Beginning in a theater thriving with plant life, YOU’RE THE WOODS TOO travels through documentary essay, flash-fictional performances, and poems recited by moss to illuminate the act of wilderness retreat. Why turn to nature when life confounds us? Where do we go after we find that untouched place? The answers are in the woods themselves, if we listen to their voices as they flourish across the stage.
Formally inventive and grounded in personal story, You’re the Woods lives in the thicket where the forest becomes human and the human becomes a journey into intimacy, flight, and the need to find ourselves in the natural world.
“Deploying journal entries, poems, visuals, dramatic interventions and elastic, meditative prose, Dennis James Sweeney takes brilliantly to the woods (and to the high peaks and distant trails) of the world and page to pose questions true and questions deep and questions real. Where, for example, do we go to lose the sludge of old habits? Into You’re the Woods Toowould be one fine answer. There is laughter and tenderness and weariness and wonder and rage in this book. There is a very rich, very real emptiness in it too. I read it with immense pleasure and am still thinking about it many days later.” —Laird Hunt
“I loved this book. You’re the Woods Toois an exceptional work of observation and imagination. It draws the lyric essay over landscapes of uncertainty and wrestles with the challenges of intimacy, both real and misperceived. What a thrill it is to spend time reimagining the world through these layers of meaning, even as what we are looking at might seem to be, at first glance, obvious.” —Wendy S. Walters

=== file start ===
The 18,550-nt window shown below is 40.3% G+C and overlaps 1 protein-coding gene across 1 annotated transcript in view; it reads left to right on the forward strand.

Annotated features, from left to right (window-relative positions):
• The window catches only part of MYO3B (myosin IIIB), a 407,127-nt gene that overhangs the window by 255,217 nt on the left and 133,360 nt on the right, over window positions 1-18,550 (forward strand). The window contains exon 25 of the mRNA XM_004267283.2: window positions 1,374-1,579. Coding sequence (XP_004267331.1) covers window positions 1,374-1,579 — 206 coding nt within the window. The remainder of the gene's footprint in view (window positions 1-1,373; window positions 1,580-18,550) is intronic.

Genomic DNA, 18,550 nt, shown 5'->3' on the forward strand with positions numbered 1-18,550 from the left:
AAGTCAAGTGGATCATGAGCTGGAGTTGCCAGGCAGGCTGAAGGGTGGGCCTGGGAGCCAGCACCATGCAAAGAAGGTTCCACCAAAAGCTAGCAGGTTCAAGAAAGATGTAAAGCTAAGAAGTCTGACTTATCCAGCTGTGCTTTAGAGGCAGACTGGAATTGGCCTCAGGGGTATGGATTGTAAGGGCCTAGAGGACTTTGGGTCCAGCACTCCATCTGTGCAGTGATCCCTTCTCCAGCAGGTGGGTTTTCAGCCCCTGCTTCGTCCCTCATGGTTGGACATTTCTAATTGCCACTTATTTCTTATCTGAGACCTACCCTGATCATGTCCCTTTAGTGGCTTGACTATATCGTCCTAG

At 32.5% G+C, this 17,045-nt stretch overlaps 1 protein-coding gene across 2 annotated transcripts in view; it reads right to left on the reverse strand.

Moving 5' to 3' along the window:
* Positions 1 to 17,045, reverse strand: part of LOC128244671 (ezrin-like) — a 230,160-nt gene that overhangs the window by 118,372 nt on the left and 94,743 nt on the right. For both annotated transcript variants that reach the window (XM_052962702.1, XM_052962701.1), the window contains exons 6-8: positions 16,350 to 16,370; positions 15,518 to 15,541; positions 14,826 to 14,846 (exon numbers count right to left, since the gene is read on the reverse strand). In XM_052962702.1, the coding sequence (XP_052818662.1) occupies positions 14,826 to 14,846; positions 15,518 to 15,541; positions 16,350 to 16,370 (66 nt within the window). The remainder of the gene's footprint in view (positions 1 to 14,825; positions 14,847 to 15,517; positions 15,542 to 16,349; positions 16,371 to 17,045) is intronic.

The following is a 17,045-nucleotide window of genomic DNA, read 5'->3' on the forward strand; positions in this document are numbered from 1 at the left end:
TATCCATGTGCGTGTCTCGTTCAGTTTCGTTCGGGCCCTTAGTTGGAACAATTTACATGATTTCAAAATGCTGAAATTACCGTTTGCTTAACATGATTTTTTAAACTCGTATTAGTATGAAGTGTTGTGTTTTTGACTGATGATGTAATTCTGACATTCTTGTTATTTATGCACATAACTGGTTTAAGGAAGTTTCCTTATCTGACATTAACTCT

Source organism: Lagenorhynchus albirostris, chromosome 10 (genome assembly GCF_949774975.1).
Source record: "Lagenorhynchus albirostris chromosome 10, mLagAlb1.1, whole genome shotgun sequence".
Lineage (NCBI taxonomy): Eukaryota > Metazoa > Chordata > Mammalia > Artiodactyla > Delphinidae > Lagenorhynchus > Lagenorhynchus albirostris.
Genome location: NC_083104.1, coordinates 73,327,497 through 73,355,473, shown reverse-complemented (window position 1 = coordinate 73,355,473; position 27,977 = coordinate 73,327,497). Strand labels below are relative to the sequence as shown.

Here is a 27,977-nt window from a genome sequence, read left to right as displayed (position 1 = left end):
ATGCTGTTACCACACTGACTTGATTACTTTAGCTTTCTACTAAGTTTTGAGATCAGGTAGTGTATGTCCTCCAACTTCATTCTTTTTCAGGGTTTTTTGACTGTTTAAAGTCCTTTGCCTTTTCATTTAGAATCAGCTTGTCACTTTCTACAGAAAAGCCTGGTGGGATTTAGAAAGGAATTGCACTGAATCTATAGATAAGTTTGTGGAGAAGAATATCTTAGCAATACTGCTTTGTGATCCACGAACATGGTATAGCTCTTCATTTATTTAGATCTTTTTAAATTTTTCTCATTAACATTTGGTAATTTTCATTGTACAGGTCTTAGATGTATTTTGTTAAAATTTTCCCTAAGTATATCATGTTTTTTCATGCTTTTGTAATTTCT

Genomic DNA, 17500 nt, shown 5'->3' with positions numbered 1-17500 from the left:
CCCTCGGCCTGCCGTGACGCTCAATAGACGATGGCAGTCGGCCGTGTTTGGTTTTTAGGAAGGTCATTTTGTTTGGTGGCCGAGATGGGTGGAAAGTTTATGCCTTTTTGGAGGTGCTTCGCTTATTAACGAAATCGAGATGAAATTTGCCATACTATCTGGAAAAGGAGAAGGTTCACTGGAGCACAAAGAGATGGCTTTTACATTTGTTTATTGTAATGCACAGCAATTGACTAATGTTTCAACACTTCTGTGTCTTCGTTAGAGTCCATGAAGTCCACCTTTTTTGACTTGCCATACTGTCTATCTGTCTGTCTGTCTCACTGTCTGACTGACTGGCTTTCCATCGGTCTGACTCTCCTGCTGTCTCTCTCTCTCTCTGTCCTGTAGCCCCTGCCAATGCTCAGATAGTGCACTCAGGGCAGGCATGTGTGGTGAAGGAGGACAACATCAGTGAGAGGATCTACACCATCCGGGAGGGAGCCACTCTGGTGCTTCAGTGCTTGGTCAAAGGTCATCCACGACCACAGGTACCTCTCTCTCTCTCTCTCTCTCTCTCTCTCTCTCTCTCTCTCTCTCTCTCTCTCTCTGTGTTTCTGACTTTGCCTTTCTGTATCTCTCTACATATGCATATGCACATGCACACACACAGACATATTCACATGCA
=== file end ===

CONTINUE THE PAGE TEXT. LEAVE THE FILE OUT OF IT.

“‘You go out in the woods to find yourself and find only what you brought with you,’ we are told in Dennis James Sweeney’s You’re The Woods Too. What we find in this formally inventive, surprising, and moving book, is a spare lyricism that is steeped in keen observation and insight. This is: travel diary punctuated by poems; inventory of a dazzling multitude of mosses and lichens. It is stage directions to an impossible performance; blueprints for a theater overtaken by the color green. There is searching and self-reckoning. There are the paradoxical ways we relate to “nature” that always seem to point back to ourselves. At turns quiet and contemplative, and at others direct and piercing, this engaging and rewarding text feels both timely and timeless.” —Mary-Kim Arnold
“Dennis James Sweeney’s You’re the Woods Toois a book of urgencies: a scramble downhill, a stunning record of exhaustion, as it uncovers the contradictory nature of desire. In this extended lyric essay of linked, conflicting modes—from surrealist flash fiction and nature writing to dramatic monologue and mise-en-scène—Sweeney explores conflicts of desire and retreat, of creation and clarity. Am I only I when in opposition—to those I love, to the world? Who am I and what do I create in relation to others? What is it to be ‘touched,’ or to be ‘untouched’? ‘Moss has no shape but the surface it lives on,’ Sweeney writes. Also: ‘Why run with a river when, for all its running, it stays where it is?’ With tenderness, intimacy, and a captivating candor, You’re the Woods Tooconsiders not just what it is to make art on an ephemeral, wounded planet, but also what it is to be alive and share that aliveness with others.” —Gale Marie Thompson
“Inventive and heartbreaking. Brilliantly lyrical. Mesmerizing and evocative and encompassing. Quietly profound. I want to live in this theater.” —Matthew Fogarty
Literary Nonfiction. Essays. Poetry. Fiction.
Dennis James Sweeney is the author of You're the Woods Too (Essay Press, 2023) and In the Antarctic Circle (Autumn House Press, 2021), as well as several chapbooks of poetry and prose, including Ghost/Home: A Beginner's Guide to Being Haunted (Ricochet Editions, 2020). His writing has appeared in Ecotone, Five Points, Ninth Letter, The New York Times, and The Southern Review, among others. Formerly a Small Press Editor of Entropy and Assistant Editor of Denver Quarterly, he has an MFA from Oregon State University and a PhD from the University of Denver. Originally from Cincinnati, he lives in Amherst, Massachusetts, where he teaches at Amherst College.